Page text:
ISS Transit of the Moon 04 May 2014.
It was a very low, less than 24 degrees transit and just about 3 degrees above the roof of the house. But it was my first chance in years to try my luck in imaging the ISS Lunar transit from my home observatory.
The seeing conditions weren’t quite perfect to say the least. Atmospheric turbulence effect is clearly evident in the animation:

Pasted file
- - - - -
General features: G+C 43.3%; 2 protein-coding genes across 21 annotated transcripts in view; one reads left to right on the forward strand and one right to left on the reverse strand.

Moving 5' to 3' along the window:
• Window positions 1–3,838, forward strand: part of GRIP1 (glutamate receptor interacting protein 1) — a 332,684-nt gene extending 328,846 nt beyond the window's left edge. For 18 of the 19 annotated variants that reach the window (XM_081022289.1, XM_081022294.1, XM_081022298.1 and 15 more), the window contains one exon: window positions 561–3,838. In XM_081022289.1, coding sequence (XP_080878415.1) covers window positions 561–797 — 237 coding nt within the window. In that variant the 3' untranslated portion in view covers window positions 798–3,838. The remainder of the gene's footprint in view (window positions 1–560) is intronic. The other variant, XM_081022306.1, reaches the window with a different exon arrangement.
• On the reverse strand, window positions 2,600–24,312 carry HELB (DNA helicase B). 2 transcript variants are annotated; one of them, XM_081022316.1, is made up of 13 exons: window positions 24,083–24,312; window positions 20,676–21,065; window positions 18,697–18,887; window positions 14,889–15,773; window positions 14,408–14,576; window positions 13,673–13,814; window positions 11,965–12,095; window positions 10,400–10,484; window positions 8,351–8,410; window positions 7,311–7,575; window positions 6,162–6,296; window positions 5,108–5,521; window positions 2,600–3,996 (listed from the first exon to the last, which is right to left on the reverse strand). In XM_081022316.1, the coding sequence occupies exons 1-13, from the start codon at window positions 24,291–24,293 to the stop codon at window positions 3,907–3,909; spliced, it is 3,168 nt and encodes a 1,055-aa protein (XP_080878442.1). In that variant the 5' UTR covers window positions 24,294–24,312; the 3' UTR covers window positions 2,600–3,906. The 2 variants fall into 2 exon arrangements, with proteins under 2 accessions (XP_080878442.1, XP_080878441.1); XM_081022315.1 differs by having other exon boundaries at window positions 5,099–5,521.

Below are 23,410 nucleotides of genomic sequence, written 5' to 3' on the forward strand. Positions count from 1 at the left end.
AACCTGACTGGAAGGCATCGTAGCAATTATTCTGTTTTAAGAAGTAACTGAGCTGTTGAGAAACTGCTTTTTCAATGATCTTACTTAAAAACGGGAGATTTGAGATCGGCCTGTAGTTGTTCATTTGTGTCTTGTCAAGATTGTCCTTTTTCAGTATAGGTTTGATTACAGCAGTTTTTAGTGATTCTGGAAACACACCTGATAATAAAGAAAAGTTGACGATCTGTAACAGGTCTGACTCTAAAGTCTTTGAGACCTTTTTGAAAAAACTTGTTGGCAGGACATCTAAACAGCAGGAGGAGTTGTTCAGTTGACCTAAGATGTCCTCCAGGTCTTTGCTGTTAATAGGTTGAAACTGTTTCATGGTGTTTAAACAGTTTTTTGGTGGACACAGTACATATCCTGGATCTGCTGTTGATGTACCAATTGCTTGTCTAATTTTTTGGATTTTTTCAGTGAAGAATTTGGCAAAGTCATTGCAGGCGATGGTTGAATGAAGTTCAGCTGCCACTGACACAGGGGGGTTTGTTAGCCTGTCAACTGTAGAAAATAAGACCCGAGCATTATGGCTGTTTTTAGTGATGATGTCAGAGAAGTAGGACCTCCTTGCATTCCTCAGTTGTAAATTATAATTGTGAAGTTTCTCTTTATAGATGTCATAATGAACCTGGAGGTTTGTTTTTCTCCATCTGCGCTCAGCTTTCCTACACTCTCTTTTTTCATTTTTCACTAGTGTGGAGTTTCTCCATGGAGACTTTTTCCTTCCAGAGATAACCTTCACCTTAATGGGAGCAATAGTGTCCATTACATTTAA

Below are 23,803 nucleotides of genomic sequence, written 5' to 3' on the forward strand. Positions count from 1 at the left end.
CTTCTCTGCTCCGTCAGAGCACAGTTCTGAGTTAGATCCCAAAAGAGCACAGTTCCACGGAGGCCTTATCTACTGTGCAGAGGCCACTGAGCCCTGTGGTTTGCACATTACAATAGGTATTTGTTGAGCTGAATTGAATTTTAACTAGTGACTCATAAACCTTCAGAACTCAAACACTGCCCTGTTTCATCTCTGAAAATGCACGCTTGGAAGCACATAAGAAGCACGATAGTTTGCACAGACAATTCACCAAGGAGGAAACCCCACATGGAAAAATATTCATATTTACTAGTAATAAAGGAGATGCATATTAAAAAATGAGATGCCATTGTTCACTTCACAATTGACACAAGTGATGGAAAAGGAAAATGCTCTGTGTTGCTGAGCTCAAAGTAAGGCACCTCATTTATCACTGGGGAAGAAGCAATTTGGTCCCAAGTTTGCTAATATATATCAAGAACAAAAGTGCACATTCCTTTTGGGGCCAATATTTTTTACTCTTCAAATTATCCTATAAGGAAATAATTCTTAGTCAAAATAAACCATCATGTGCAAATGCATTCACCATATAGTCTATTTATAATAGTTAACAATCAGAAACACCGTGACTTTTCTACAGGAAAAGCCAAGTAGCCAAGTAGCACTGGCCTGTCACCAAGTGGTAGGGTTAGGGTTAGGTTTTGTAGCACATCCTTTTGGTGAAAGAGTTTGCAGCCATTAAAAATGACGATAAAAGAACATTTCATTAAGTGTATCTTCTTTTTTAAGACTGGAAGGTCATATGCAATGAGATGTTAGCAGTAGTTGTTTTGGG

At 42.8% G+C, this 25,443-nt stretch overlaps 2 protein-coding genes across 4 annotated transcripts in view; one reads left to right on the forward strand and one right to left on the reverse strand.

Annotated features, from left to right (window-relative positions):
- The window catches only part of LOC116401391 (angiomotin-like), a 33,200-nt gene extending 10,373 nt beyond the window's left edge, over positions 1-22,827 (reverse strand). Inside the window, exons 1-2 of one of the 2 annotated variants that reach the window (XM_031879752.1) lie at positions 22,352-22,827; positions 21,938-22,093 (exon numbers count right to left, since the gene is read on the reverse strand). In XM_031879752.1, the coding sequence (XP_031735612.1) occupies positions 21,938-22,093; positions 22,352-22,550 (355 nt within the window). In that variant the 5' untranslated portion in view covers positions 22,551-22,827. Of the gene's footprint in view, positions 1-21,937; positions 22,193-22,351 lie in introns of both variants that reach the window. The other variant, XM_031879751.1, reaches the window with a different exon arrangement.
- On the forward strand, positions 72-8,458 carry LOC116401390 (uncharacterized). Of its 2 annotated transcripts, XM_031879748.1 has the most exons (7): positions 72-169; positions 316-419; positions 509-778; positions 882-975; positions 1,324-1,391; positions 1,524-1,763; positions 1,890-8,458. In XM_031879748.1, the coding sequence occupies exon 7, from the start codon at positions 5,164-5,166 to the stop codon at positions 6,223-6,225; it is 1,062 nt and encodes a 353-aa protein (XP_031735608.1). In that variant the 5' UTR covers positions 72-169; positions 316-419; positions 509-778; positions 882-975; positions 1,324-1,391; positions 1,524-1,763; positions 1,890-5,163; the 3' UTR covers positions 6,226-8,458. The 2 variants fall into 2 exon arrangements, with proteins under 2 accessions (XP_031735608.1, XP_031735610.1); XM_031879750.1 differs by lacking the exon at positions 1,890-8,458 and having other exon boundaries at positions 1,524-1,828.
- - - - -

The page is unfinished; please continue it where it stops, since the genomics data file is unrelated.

The transit duration was just under 2 seconds, but the visible part duration was approximately 0.2 of a second. What is interesting about the result, is that I’ve done it, using two OTA’s and two cameras. EOS-550D was used to record the video through the 80mm f/6.25 Celestron refractor, mounted together with TAL-200K f/10 telescope, which was used for still frames with EOS-350D. The EOS-350D was not the best camera to use – some time ago I’ve removed the IR cut-off filter from it but it was the only option. The chances of having the ISS caught in one frame with the camera’s 3 frames per second and the visible pass duration of 0.2 of a second were quite good, but it was very dificult to find the ISS in one of the frames and, to my surprise, right in the middle of the visible part of the transit.